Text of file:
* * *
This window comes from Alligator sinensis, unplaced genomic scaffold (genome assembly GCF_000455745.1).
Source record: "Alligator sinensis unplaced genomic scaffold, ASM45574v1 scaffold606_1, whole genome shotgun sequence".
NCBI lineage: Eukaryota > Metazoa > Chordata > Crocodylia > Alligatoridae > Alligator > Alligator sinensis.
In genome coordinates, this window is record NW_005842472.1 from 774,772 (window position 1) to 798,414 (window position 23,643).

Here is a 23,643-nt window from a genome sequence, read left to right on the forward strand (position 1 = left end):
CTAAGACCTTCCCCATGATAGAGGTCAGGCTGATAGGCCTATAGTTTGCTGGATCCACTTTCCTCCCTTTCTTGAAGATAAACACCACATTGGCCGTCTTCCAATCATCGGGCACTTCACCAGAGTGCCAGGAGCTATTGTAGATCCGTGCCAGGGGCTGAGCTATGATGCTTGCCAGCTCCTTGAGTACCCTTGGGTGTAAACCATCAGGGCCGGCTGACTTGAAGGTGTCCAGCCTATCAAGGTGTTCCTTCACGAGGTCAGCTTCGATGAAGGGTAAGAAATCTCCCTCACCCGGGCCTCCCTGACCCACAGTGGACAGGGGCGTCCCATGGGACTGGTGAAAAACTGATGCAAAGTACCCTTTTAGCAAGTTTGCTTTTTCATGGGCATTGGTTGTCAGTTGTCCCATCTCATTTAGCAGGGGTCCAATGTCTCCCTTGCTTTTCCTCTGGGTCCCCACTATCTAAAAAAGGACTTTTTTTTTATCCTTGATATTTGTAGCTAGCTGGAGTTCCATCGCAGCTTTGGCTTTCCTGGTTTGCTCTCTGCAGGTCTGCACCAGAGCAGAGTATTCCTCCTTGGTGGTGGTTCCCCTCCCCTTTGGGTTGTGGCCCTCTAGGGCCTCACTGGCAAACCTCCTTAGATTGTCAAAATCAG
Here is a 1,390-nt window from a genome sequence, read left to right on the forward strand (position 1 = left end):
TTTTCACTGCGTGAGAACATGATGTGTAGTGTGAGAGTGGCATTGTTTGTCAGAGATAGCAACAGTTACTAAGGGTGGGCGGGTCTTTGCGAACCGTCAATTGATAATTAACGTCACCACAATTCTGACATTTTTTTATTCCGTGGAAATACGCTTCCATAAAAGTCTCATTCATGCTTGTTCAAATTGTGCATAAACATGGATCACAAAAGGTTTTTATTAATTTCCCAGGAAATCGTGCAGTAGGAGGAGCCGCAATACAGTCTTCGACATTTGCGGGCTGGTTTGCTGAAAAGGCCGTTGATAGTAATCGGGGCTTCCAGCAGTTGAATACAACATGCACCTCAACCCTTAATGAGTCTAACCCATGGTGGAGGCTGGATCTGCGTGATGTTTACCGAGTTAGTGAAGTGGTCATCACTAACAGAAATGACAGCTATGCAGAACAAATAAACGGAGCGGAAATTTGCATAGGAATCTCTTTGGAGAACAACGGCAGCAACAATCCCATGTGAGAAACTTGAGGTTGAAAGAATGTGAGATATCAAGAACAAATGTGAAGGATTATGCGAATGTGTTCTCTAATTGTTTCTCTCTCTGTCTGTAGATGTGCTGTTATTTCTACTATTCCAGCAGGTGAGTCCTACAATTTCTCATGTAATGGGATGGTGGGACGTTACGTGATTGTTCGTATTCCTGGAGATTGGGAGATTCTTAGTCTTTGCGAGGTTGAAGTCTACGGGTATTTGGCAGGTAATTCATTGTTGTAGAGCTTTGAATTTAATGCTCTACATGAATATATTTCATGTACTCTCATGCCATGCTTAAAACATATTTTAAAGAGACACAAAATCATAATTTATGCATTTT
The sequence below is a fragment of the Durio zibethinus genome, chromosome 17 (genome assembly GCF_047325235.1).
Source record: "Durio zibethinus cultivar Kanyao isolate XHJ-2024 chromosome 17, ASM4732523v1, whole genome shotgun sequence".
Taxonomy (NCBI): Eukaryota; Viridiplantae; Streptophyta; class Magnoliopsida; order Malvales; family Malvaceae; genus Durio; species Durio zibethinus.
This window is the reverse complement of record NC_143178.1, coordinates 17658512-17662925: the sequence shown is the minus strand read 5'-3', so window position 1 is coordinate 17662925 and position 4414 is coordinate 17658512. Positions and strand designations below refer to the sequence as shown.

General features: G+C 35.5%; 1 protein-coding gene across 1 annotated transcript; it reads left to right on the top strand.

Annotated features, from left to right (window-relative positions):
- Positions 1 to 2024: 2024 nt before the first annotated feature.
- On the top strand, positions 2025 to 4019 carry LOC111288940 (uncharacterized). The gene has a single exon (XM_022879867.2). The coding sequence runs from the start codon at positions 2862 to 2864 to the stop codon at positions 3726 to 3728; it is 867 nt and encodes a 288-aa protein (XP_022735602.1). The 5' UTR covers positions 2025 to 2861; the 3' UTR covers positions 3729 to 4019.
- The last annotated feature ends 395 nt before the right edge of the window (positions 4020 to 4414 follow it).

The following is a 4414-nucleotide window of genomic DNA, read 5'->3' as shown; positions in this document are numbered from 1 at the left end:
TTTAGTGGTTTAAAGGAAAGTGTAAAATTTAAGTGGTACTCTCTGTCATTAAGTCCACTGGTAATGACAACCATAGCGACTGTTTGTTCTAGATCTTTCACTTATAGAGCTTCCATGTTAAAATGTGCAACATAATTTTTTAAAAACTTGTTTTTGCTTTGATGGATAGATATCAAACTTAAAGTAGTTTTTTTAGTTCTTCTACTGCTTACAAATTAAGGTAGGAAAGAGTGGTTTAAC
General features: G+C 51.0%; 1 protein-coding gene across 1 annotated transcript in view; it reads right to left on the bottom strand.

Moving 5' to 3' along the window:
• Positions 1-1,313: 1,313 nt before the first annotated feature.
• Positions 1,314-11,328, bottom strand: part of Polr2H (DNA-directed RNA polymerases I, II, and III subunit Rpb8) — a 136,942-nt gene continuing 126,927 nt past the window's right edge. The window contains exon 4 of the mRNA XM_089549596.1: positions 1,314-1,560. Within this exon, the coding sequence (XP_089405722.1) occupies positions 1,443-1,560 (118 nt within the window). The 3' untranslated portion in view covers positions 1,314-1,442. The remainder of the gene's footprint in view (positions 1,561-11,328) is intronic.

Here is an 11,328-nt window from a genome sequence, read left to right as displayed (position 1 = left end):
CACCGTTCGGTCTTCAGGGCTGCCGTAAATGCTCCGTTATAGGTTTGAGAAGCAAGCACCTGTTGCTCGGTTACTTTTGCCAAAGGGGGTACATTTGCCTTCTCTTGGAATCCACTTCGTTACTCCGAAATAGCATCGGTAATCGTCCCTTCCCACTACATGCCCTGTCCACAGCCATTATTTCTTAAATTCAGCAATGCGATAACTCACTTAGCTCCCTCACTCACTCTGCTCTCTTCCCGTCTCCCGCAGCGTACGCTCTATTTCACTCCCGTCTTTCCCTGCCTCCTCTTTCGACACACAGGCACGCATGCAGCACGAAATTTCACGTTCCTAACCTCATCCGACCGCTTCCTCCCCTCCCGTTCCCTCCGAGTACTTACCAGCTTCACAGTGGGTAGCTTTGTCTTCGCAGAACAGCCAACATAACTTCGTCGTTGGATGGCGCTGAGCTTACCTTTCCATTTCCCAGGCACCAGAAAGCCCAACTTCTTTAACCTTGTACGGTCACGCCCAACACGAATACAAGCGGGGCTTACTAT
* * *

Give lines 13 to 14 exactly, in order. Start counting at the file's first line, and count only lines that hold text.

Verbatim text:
General features: G+C 35.5%; 1 protein-coding gene across 1 annotated transcript; it reads left to right on the top strand.

Annotated features, from left to right (window-relative positions):